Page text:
GRATTAN: So, in that context, do you agree that at some point, this term or next term, there will have to be tax reform?
PRIME MINISTER: Well, we are examining the Budget in a careful way. There are, of course, some tax changes envisaged for the Budget that come in 2024. They kick in at a modest amount, contrary to some of the commentary of $45,000. But, of course, we haven’t changed our position on those measures.
GRATTAN: But you might?
PRIME MINISTER: Well, we haven’t changed our position on those matters. What we have set about doing is making sure that we’ve restrained Budget spending. We got rid of some of the waste and rorts that were in the Budget. We’ll continue to search for savings. But we’ll also be responsible. I think one of the best things that we did in the Budget in October for the economy, certainly not necessarily for politics, but for the economy, was to put back 99 per cent of the revenue gains over the two years went to the Budget bottom line. That compares with what occurred under the former Government, where they spent a large portion of any revenue gains that were coming in. We will frame the Budget. There’s a considerable time to do it. We’ve been prioritising, of course, the immediate energy crisis resulting from the Russian invasion of Ukraine.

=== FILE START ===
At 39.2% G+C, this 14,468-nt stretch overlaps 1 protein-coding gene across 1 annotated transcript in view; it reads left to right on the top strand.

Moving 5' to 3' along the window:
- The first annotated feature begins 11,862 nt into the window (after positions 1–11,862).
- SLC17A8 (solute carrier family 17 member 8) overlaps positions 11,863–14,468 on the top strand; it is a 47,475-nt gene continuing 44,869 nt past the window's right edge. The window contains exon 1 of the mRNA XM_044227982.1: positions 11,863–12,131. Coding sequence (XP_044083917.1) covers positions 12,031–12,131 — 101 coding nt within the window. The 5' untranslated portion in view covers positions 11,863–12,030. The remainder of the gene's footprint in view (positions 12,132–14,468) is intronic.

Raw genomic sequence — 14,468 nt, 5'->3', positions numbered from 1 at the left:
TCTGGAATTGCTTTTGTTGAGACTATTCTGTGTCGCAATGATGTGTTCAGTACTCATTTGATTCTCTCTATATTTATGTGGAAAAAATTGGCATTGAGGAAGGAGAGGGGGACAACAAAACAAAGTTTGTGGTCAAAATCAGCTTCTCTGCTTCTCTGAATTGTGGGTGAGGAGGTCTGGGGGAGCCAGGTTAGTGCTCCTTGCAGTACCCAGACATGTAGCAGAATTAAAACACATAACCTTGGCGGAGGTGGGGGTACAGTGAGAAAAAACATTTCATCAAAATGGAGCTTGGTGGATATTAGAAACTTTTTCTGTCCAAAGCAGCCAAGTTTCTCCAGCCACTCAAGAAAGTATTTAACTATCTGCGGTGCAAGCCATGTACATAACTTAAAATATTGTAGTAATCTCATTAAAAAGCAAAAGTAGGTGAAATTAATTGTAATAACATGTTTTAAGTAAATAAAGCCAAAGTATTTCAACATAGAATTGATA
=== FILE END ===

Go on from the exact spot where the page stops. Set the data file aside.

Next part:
GRATTAN: Now, a year ago, of course, we had another wave of COVID. This Christmas, COVID is still killing quite a lot of people each week. Yet, under changes the Government has just announced, people will need a doctor’s referral for a PCR test. What do you say to critics who believe that we’re treating COVID too casually these days?